Usually the first thing I do for leak detection is just pump in the nitrogen. I usually ease it up to somewhere around 150-200 psi in a case like yours. A leak like this is definitely large, possibly large enough you could hear it. Start at 200 psi and get your Big Blu spray bottle out and spray all the braze joints. LL filter drier, outdoor unit, indoor unit. Look for the bubbles ALL AROUND each braze joint, use a mirror if necessary. Even a teeny tiny leak will bubble up like crazy. Also spray your service valves, remove the caps off the top and spray those (where you put your allen wrench to open/close the refrigerant). Also, spray into the schrader cores, sometimes a schrader will leak. I had a mini split one time that was leaking out the schrader straight out the factory.

    If you've done all this, then the leak is most likely in one of the coils. This may require the use of a leak dye and a UV light, which means scheduling a later appointment to come back after it has circled around the system for a week or two.

    If it's a mini split and not a split system, I would spray your flare nuts first thing, and hope and pray to sweet baby Jesus its the one on the outside and not behind the indoor head (pain in the ass)
    True. I'm working with mini splits right now and had it on the brain I guess... either way oil travels with the refer. There for with a leak that big, you will find oil somewhere. Sometimes it's not as obvious as 15W-40 puddled on the ground. But you should see saturated copper.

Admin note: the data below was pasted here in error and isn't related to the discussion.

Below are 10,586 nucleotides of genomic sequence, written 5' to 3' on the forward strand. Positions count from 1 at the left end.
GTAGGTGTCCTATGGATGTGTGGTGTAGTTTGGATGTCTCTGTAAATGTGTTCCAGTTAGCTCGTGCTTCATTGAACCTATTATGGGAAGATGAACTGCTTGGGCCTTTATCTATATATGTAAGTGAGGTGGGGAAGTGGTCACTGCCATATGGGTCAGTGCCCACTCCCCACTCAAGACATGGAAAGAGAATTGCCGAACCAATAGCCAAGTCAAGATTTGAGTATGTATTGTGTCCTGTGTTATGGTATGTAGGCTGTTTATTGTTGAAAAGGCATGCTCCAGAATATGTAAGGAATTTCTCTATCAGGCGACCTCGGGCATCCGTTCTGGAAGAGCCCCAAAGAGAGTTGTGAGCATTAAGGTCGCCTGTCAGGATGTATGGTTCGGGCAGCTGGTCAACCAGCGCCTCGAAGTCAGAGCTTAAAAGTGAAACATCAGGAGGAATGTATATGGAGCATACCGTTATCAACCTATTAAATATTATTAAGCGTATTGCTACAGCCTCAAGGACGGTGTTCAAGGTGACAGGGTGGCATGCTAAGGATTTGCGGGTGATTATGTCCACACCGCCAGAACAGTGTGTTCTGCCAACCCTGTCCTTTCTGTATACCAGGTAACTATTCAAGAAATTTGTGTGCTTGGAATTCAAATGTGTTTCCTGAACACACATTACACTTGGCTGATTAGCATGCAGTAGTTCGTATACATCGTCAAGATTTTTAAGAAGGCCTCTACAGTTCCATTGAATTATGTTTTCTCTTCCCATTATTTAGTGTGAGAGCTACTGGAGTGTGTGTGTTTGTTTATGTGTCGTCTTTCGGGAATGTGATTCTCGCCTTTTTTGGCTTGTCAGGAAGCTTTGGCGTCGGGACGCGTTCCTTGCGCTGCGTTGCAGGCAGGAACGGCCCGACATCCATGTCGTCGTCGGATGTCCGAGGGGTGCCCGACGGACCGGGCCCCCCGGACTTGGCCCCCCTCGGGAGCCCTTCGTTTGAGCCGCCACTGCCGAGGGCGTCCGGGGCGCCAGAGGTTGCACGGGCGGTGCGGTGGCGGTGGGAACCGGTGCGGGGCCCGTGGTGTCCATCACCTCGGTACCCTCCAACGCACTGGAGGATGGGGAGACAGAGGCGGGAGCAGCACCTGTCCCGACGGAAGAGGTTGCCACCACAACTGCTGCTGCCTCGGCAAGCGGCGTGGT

Sent from my SM-N960U using Tapatalk

  12. #8
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    Whats refer? Reefer? I usually save that nonsense for the weekends

  13. #9
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    back in my day reefer was an herbal supplement when you got bored, lol

  14. #10
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    Thread Starter
    Alright just spend 2 hours bubble testing at up to 250 psi nitrogen checked lineset evaporator coil and condenser coil no signs of oil and no big or small blue bubbles. Is their something I'm missing. Should I pull a vaccum and recharge this unit and monitor it.

  15. #11
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    I’ll throw this method out there. Just finished up a split system that had a major leak. I pressurized the sys to 100 psi and then shut both service valves and then went back the next day. Checked the psi before opening the valves, psi was holding. Opened valves and got a psi drop. Fogured leak was on the condenser side of valves. Leak was on the hot gas line coming out of the compressor-the sound suppression boot that covered the compressor had rubbed a hole into the copper line.
    ...SlumLord's Creed...
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  17. #12
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    Quote Originally Posted by glockdoc View Post
    I’ll throw this method out there. Just finished up a split system that had a major leak. I pressurized the sys to 100 psi and then shut both service valves and then went back the next day. Checked the psi before opening the valves, psi was holding. Opened valves and got a psi drop. Fogured leak was on the condenser side of valves. Leak was on the hot gas line coming out of the compressor-the sound suppression boot that covered the compressor had rubbed a hole into the copper line.
    I woulf try his method. So you could know which side the leak is on.

    Sent from my SM-N960U using Tapatalk

  18. #13
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    In my case (rental), I had the luxury of time where I could go back the next day. I was sure glad it was not on the evap side since air handler was in a low crawl space doing a belly crawl.
    ...SlumLord's Creed...
    A penny saved is a penny in the slumlords pocket